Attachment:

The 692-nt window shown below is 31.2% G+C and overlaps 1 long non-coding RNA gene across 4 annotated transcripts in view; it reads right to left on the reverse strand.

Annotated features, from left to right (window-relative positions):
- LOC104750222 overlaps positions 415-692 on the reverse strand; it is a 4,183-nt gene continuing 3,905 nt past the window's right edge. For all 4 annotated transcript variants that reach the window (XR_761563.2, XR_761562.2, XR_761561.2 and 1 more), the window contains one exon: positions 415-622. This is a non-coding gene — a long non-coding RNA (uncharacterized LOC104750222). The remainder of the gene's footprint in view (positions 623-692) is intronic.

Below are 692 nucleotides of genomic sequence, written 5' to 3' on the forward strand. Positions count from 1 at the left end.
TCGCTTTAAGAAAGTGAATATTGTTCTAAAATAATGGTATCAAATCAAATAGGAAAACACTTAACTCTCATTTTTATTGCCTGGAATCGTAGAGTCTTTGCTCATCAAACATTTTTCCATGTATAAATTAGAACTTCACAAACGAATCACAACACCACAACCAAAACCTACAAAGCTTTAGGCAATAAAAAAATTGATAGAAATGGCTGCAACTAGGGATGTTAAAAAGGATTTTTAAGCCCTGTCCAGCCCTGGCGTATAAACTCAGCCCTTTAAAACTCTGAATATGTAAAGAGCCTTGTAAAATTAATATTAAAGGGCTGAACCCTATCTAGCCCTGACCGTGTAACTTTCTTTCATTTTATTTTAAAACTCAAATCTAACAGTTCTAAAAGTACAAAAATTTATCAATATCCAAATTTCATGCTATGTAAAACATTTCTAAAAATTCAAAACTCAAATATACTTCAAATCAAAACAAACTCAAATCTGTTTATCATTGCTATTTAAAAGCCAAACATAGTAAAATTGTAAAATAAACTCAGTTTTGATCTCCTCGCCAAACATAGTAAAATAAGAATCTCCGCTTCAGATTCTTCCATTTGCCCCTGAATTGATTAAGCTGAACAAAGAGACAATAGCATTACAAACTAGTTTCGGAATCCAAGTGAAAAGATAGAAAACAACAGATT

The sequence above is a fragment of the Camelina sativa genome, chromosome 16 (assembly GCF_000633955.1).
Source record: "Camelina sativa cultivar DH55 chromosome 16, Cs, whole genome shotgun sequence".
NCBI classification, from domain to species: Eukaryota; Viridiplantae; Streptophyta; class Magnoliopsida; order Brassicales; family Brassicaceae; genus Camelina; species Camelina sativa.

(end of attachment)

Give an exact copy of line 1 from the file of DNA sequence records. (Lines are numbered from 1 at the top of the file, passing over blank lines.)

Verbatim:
The 692-nt window shown below is 31.2% G+C and overlaps 1 long non-coding RNA gene across 4 annotated transcripts in view; it reads right to left on the reverse strand.